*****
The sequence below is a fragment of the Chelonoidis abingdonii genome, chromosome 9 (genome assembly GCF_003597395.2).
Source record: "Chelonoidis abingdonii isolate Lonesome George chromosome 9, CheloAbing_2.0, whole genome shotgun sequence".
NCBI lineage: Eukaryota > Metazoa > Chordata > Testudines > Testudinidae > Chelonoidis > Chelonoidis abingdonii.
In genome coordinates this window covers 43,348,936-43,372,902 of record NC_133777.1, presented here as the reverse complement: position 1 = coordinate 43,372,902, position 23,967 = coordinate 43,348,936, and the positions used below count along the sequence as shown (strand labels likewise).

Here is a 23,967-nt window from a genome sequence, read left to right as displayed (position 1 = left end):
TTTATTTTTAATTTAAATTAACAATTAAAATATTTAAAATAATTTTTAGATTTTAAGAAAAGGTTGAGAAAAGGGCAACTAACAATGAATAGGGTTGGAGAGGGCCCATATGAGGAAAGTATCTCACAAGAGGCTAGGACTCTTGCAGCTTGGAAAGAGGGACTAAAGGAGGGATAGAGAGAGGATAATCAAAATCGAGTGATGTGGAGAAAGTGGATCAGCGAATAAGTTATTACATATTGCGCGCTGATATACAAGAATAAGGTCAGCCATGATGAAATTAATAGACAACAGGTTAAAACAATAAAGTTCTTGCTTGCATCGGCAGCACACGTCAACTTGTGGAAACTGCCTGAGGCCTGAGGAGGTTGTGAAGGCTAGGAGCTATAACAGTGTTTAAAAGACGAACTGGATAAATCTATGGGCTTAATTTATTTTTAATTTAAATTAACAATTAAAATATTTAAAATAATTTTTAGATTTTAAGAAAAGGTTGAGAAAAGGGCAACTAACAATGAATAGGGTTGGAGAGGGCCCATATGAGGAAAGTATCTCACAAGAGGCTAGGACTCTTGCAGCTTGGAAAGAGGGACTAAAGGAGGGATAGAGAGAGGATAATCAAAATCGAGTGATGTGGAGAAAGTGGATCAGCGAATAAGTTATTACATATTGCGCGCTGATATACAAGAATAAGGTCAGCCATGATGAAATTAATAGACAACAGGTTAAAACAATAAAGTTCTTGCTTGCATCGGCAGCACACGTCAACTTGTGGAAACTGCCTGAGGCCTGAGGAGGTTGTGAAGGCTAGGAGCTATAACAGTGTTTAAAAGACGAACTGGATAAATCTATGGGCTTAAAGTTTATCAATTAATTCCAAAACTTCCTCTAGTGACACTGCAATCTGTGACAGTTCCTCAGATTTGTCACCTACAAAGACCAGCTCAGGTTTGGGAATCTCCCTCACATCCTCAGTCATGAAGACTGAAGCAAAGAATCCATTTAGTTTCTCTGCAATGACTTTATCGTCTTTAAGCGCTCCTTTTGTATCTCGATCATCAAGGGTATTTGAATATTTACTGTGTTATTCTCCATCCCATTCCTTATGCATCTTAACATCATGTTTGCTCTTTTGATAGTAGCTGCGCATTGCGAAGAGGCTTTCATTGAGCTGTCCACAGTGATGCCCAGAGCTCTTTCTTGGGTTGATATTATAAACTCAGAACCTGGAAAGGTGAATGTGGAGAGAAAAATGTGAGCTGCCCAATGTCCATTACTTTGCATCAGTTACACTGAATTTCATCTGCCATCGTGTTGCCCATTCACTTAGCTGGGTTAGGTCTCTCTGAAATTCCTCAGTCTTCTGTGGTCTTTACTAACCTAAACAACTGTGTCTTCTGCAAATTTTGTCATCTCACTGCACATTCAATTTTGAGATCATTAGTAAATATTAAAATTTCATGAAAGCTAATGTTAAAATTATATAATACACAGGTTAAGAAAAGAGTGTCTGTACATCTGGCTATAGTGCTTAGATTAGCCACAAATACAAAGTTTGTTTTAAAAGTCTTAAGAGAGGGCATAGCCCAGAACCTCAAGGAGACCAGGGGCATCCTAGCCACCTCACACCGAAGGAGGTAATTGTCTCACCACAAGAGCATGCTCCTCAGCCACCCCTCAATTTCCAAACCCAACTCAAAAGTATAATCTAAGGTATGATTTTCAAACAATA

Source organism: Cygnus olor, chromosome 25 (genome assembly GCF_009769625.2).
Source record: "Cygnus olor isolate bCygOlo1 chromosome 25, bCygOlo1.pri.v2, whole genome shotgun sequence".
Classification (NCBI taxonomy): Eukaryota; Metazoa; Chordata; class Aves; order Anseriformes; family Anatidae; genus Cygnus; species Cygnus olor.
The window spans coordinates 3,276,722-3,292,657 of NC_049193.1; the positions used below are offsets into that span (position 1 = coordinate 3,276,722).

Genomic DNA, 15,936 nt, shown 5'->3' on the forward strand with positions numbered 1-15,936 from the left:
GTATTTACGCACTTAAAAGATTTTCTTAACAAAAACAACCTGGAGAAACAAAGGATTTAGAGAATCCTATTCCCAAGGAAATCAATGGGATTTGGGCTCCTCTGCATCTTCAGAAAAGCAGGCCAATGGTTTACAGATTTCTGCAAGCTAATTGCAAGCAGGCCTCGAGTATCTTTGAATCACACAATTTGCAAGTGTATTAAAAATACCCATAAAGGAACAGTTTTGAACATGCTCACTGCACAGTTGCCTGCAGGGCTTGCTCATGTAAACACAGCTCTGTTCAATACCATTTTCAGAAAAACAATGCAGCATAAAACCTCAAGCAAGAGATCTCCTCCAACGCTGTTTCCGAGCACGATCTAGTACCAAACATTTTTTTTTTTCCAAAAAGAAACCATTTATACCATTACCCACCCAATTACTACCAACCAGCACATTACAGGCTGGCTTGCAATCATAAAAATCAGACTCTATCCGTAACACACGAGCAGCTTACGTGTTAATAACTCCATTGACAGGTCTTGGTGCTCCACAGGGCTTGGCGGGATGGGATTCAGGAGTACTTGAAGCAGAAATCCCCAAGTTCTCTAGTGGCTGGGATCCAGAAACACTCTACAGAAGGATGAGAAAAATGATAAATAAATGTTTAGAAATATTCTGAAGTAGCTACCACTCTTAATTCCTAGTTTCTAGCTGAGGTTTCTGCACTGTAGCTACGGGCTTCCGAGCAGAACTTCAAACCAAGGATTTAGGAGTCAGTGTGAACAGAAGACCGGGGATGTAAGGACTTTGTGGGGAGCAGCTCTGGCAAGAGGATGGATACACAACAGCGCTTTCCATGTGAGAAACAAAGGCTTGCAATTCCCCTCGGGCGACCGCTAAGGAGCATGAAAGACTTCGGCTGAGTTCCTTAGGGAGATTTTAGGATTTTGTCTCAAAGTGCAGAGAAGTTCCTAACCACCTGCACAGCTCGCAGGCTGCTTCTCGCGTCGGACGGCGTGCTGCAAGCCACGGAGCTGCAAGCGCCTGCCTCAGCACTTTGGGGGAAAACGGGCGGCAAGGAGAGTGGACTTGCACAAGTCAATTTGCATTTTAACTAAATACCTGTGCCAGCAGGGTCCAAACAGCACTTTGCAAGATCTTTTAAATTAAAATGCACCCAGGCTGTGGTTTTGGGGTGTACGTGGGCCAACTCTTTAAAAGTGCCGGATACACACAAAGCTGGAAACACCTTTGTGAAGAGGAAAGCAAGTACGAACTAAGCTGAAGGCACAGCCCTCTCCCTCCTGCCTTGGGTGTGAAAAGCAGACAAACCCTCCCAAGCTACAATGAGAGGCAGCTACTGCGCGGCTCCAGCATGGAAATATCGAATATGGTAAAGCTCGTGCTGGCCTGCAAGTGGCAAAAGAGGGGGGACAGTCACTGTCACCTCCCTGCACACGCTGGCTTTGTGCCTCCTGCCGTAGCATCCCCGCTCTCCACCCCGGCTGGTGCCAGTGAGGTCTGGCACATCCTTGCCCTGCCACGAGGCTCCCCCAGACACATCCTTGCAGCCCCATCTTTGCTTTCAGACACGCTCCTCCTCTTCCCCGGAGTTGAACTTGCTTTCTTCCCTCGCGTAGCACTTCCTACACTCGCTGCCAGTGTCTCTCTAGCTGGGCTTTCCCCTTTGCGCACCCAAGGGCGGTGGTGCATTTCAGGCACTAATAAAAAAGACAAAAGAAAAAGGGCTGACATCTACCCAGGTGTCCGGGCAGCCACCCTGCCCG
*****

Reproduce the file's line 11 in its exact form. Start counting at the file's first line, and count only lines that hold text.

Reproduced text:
Genomic DNA, 15,936 nt, shown 5'->3' on the forward strand with positions numbered 1-15,936 from the left: